Every state has time limits for filing criminal charges, called the "statute of limitations." Prosecutors have a certain amount of time after a crime has been committed before they must file charges against a suspect, which varies by state and type of crime. Missouri criminal statutes of limitation are fairly uniform, mostly based on the classification of the crime (i.e. felony, misdemeanor).
Once the "clock" has run out, the person who committed the crime is essentially off the hook. But in order for the clock to run, the criminal must be in the state and living openly, and thus not a fugitive or otherwise evading prosecution. To live "openly" means to be visible and preferably employed.
Civil law also has statutes of limitations, which also vary by state and type of claim. See Time Limits to Bring a Case: The "Statute of Limitations" to learn more.
Nearly all states, including Missouri, have certain crimes that are not limited by a statute of limitations. Murder and Class A felonies -- for example, first-degree kidnapping or forcible rape of a child under 12 -- have no time limit in the Show-Me State.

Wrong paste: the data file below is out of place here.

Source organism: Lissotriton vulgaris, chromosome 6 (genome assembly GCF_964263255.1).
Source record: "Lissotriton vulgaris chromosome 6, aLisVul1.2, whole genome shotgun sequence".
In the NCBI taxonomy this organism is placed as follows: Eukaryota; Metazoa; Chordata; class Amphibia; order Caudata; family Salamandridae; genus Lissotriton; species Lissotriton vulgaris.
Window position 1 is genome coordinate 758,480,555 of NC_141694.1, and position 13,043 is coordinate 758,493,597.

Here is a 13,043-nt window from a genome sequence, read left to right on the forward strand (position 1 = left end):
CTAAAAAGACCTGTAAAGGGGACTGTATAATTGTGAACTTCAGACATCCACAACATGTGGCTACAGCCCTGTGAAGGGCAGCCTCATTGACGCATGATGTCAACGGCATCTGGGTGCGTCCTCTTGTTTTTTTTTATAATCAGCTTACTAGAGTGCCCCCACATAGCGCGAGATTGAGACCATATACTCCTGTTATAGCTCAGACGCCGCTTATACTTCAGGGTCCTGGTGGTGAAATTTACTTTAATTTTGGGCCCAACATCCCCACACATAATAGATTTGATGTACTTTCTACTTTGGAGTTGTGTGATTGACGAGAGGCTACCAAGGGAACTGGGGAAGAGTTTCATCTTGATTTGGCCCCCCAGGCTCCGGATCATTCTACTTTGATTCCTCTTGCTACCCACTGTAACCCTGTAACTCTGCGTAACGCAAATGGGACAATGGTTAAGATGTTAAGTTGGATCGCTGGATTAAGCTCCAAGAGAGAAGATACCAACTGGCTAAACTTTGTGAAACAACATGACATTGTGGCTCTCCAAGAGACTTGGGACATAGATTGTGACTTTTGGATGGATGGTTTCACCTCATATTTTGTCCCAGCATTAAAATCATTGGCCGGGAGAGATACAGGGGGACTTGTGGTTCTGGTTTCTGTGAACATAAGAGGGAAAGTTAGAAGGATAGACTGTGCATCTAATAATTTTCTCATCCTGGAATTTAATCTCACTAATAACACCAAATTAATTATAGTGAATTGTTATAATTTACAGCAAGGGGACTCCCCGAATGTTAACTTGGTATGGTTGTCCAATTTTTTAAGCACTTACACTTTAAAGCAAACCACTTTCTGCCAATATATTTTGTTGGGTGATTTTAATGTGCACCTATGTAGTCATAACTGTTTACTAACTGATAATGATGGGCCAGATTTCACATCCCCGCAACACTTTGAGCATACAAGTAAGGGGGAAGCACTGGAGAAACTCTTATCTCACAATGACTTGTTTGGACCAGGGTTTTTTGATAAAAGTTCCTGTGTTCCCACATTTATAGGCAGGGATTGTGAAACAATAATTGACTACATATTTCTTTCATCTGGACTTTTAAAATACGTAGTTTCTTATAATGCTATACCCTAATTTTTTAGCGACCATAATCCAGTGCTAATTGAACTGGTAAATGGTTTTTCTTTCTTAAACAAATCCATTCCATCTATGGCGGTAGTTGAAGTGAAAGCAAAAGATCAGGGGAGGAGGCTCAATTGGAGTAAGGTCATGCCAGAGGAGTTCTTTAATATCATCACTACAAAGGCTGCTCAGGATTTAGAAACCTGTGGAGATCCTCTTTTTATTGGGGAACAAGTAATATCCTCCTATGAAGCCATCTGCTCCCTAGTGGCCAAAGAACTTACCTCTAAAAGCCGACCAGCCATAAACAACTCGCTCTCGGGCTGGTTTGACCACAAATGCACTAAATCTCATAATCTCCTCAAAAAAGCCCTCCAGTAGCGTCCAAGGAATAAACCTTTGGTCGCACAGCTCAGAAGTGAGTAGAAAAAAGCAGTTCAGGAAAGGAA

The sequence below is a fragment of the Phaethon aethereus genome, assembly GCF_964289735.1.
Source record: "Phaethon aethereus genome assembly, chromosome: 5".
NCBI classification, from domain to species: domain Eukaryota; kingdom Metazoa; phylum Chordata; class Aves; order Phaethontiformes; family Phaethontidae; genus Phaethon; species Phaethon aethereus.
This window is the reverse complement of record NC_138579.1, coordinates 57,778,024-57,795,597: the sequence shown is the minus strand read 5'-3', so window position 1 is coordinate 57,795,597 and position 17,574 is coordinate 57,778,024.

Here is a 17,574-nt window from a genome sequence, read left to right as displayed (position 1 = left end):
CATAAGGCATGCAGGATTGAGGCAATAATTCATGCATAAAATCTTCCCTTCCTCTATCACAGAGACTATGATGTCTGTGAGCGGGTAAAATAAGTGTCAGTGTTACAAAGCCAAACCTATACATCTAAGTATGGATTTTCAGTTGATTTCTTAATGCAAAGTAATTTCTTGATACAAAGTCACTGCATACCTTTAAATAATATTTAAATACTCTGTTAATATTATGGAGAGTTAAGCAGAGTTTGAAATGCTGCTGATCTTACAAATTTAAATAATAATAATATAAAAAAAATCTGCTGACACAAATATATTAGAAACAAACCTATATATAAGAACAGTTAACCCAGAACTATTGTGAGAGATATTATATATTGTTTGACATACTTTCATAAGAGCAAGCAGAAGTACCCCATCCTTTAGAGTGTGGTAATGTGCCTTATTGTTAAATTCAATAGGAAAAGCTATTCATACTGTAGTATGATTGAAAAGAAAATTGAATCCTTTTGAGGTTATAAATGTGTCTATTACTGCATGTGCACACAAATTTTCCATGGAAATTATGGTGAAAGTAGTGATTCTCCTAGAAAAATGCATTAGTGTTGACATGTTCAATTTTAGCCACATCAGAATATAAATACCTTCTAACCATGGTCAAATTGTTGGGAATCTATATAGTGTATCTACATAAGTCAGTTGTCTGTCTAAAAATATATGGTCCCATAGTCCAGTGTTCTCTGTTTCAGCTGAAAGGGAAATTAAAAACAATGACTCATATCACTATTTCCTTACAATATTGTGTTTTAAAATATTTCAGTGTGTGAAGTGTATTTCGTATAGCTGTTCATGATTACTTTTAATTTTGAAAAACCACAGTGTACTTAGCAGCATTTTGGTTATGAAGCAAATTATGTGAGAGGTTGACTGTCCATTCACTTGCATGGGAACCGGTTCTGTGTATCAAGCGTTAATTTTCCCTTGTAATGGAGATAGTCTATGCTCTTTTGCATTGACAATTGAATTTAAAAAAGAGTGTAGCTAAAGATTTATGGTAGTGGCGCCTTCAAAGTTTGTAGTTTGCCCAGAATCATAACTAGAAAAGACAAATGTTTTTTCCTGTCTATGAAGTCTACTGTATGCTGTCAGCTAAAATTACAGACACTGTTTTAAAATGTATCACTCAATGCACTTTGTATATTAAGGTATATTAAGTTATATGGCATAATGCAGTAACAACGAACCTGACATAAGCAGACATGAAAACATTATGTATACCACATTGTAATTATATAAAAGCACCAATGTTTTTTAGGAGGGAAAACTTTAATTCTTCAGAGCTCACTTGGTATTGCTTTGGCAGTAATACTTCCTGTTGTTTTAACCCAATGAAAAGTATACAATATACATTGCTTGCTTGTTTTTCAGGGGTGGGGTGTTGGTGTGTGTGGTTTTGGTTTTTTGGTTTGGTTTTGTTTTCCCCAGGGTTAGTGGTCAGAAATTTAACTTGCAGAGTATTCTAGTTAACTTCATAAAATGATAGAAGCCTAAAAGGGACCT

The reasoning behind statutes of limitation include the importance of preserving evidence -- witness testimony and physical evidence -- and the notion that fear of criminal prosecution (except for the most serious charges) shouldn't hang over suspects' heads indefinitely.
The following chart details Missouri's criminal statute of limitations, with links to related resources. See FindLaw's Criminal Law Basics section for additional articles offering a general overview.
|Felonies||Murder or Class A felony: none; others: 3 yrs.; unlawful sexual offenses involving person under 17 yrs. old: 10 yrs.; if fraud or breach of fiduciary duty is material element of offense: 1-3 yrs. after discovery; official misconduct: 2-3 yrs. after offense or public employment|
|Misdemeanors||1 yr.; infractions: 6 mos.|
|Acts During Which Statute Does Not Run||Absent state, hiding: maximum 3 yr. extension; prosecution pending for same conduct, lacks mental fitness: maximum 3 yr. extension|
Note: State laws are constantly changing -- contact a Missouri criminal defense attorney or conduct your own legal research to verify the state law(s) you are researching.
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